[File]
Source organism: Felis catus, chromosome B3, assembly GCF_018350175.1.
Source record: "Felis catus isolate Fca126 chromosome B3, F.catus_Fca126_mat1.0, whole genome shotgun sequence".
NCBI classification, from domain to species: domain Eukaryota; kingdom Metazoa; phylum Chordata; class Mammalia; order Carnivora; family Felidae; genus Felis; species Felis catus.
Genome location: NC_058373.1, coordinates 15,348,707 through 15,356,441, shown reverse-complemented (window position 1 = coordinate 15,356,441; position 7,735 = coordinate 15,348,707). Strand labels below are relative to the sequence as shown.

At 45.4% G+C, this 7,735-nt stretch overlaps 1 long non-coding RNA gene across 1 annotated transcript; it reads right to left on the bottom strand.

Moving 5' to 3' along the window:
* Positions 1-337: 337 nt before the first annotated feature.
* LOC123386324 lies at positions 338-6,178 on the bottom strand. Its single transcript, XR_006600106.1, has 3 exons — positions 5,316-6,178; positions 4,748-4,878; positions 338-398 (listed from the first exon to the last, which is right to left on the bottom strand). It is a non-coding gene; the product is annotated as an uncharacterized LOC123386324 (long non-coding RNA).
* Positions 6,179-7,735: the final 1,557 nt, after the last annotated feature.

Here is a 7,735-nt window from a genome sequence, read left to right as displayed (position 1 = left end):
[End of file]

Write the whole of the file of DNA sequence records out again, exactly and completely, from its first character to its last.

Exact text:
Source organism: Felis catus, chromosome B3, assembly GCF_018350175.1.
Source record: "Felis catus isolate Fca126 chromosome B3, F.catus_Fca126_mat1.0, whole genome shotgun sequence".
NCBI classification, from domain to species: domain Eukaryota; kingdom Metazoa; phylum Chordata; class Mammalia; order Carnivora; family Felidae; genus Felis; species Felis catus.
Genome location: NC_058373.1, coordinates 15,348,707 through 15,356,441, shown reverse-complemented (window position 1 = coordinate 15,356,441; position 7,735 = coordinate 15,348,707). Strand labels below are relative to the sequence as shown.

At 45.4% G+C, this 7,735-nt stretch overlaps 1 long non-coding RNA gene across 1 annotated transcript; it reads right to left on the bottom strand.

Moving 5' to 3' along the window:
* Positions 1-337: 337 nt before the first annotated feature.
* LOC123386324 lies at positions 338-6,178 on the bottom strand. Its single transcript, XR_006600106.1, has 3 exons — positions 5,316-6,178; positions 4,748-4,878; positions 338-398 (listed from the first exon to the last, which is right to left on the bottom strand). It is a non-coding gene; the product is annotated as an uncharacterized LOC123386324 (long non-coding RNA).
* Positions 6,179-7,735: the final 1,557 nt, after the last annotated feature.

Here is a 7,735-nt window from a genome sequence, read left to right as displayed (position 1 = left end):